MD Helicopters Inc., a Lynn Tilton company and leading manufacturer of commercial, air-rescue, military and law enforcement helicopters, has selected the Rolls-Royce M250-C47E engine to power its MD 540F armed scout helicopter.
“The M250-C47E is decisively matched with the performance capabilities of the MD 540F,” said Carl Schopfer, president of MDHI. “This engine will efficiently deliver all the power necessary to achieve hot and high performance, while surpassing the increased payload demands of our weapons platform. Similar to the 540F, this engine has evolved from a mission proven platform and utilizes the latest technology to advance aircraft performance.”
The increased useful load capabilities of the MD 540F, will allow the armed version of the aircraft to carry an advanced, lightweight weapons platform with four stations. Various mixes of guns, rockets and missiles will be carried simultaneously. The MD 540F is an upgrade to the popular MD 530F, with bolstered performance to achieve a dramatic increase in max gross take-off weight and useful load capability. The aircraft boasts a 6-bladed, fully articulated rotor blade system made up entirely of composite material, in addition to a more rugged landing skid built for heavier take-off and landing weights.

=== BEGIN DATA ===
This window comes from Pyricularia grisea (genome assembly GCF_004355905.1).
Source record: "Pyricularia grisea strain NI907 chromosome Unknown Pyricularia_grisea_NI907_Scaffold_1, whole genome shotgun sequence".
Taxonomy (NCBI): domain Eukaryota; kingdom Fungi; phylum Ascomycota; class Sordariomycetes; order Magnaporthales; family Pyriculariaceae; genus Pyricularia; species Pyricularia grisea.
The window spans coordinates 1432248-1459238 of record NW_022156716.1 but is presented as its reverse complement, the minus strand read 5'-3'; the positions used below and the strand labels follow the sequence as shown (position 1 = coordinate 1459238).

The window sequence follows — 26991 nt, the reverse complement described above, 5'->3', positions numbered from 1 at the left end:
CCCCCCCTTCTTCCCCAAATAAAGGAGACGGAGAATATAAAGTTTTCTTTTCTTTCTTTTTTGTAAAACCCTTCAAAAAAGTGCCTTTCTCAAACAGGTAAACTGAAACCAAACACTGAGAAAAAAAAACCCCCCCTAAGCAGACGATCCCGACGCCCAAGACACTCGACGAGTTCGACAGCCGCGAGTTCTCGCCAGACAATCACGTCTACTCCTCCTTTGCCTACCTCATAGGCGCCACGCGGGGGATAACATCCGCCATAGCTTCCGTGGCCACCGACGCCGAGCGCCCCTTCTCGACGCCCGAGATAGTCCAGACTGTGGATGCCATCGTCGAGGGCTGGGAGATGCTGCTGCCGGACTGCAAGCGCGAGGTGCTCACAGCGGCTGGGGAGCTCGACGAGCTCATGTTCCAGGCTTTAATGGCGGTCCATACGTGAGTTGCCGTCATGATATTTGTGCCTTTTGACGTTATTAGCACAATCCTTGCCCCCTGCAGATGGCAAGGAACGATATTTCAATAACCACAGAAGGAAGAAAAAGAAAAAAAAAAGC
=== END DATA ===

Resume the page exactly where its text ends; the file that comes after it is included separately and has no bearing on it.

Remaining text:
The M250-C47E takes the outstanding performance of the -C47M and joins it with the Value Improvement Package and a new, dual-channel FADEC (Full Authority Digital Engine Control). The engine design includes a similar mounting configuration to the -C47M models.
The new enhancement will feature a 5 percent improvement in ‘hot and high’ power as well as Specific Fuel Consumption reduction throughout the engine operating envelope, and increased engine reliability. In addition to power improvement, the C47E delivers a 2 percent reduction in fuel consumption, and a nearly 8 percent increase in rated take-off power at 700 shaft horsepower. The engine will provide the power needed to allow the MD 540F to carry a full avionics and weapons package while hovering at 6,000 feet/95 degrees Fahrenheit.